Back to my initial moment of laughter: how am I going to get my students to try something that doesn’t have a numerical value attached to it?  First, I’d like to train them in appreciating “the process” of learning. I want them to see that there is learning in each step of what we do.  My first step began today.  One group of students are finishing a project this week.  I’ve spent time with them setting up their foundational skills, presenting examples, modeling the information, making the theme authentic (in theme and product), presenting the project, and giving the project purpose. Their final leg of the assignment has 2 steps: they are to post their Glogs on edmodo with a comment/abstract plus respond to other posts (with guidelines provided), and complete a google docs evaluation.  The edmodo post allows them to boast about their product and provide positive feedback to others.  It’s an affirming experience.  The google docs evaluation is designed to illicit information about their experience all the way through.  It’s a self-evaluation about their successes, failures, needs, and wants from this project and for future ones.  In the end, my goal is to provide the students opportunities to show value in themselves and others; and, to be able to talk about their experience as something that is valued as much as the end product.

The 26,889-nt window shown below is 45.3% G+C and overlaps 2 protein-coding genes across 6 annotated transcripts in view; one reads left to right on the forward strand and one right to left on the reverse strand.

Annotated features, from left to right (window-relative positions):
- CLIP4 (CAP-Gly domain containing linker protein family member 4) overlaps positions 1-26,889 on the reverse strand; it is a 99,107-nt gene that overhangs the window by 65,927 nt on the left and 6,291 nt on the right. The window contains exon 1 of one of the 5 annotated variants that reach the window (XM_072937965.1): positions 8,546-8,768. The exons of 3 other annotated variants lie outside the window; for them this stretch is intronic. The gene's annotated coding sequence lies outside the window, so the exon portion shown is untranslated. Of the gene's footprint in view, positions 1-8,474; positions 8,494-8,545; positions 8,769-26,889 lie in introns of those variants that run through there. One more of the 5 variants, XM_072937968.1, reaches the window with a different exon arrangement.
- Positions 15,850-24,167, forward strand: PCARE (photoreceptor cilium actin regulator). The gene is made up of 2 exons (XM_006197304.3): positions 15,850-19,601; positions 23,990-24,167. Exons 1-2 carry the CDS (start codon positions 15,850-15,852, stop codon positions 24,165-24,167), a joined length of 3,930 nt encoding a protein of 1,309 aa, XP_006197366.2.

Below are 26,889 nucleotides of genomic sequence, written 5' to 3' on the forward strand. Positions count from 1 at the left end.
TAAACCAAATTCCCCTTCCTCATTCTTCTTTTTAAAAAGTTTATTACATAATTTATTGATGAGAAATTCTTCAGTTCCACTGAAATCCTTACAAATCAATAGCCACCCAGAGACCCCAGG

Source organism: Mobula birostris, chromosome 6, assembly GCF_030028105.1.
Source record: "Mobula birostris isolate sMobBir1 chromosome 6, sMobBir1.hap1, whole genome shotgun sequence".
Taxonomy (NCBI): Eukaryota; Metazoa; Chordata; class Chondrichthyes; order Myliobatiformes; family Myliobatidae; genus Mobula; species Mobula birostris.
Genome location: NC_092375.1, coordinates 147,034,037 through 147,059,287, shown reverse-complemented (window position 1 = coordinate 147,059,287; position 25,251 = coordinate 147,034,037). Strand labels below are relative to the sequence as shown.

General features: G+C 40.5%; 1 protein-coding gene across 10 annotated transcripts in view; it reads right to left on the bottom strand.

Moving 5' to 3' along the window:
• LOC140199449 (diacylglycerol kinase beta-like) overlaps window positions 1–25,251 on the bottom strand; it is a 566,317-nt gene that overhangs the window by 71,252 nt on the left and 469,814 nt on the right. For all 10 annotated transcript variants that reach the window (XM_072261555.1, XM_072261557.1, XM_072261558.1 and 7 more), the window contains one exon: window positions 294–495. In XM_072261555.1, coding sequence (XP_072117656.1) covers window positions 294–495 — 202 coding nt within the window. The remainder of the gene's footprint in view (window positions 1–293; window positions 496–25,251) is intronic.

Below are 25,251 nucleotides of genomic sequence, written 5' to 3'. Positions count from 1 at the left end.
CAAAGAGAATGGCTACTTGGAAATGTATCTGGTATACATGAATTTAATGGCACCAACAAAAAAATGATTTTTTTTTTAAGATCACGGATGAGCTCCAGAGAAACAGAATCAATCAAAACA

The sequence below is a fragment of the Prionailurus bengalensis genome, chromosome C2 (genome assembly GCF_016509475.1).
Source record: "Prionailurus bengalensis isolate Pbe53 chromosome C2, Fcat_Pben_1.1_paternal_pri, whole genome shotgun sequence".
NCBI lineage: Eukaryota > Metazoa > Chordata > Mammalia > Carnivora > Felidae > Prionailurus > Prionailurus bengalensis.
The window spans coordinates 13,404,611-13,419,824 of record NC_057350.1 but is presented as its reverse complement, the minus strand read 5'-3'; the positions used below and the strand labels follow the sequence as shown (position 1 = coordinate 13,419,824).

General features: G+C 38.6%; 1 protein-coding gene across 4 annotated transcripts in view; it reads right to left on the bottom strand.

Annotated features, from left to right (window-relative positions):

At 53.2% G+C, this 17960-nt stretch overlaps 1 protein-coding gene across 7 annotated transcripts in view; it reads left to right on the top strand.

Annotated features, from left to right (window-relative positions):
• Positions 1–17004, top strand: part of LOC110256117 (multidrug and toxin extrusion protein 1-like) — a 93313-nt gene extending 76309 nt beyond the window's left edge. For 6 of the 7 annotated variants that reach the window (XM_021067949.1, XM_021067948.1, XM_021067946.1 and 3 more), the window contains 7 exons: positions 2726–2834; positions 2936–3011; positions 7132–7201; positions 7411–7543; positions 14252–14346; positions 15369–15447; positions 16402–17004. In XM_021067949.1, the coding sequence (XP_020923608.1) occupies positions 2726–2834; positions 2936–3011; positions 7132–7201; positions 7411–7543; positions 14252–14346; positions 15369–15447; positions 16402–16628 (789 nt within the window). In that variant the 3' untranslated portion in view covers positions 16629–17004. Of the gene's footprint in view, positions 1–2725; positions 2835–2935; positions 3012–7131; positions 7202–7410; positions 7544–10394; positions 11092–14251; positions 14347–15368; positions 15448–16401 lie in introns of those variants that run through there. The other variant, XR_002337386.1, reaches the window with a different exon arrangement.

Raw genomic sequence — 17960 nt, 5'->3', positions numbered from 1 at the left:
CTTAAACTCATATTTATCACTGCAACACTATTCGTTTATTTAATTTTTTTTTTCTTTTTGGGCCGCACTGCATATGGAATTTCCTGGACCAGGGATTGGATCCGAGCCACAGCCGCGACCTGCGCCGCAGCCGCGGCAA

I tried to apply the challenge to something immediately, so it wouldn’t be just a topic to blog about, but one to put into action immediately. I want to find the value in the process just as much as I want my students to do.  I may not fully accomplish this goal for some time, but I’ll be working on it as the challenge continues.  The numbers aren’t going to go away for some time, but there’s still room for value in the process of learning.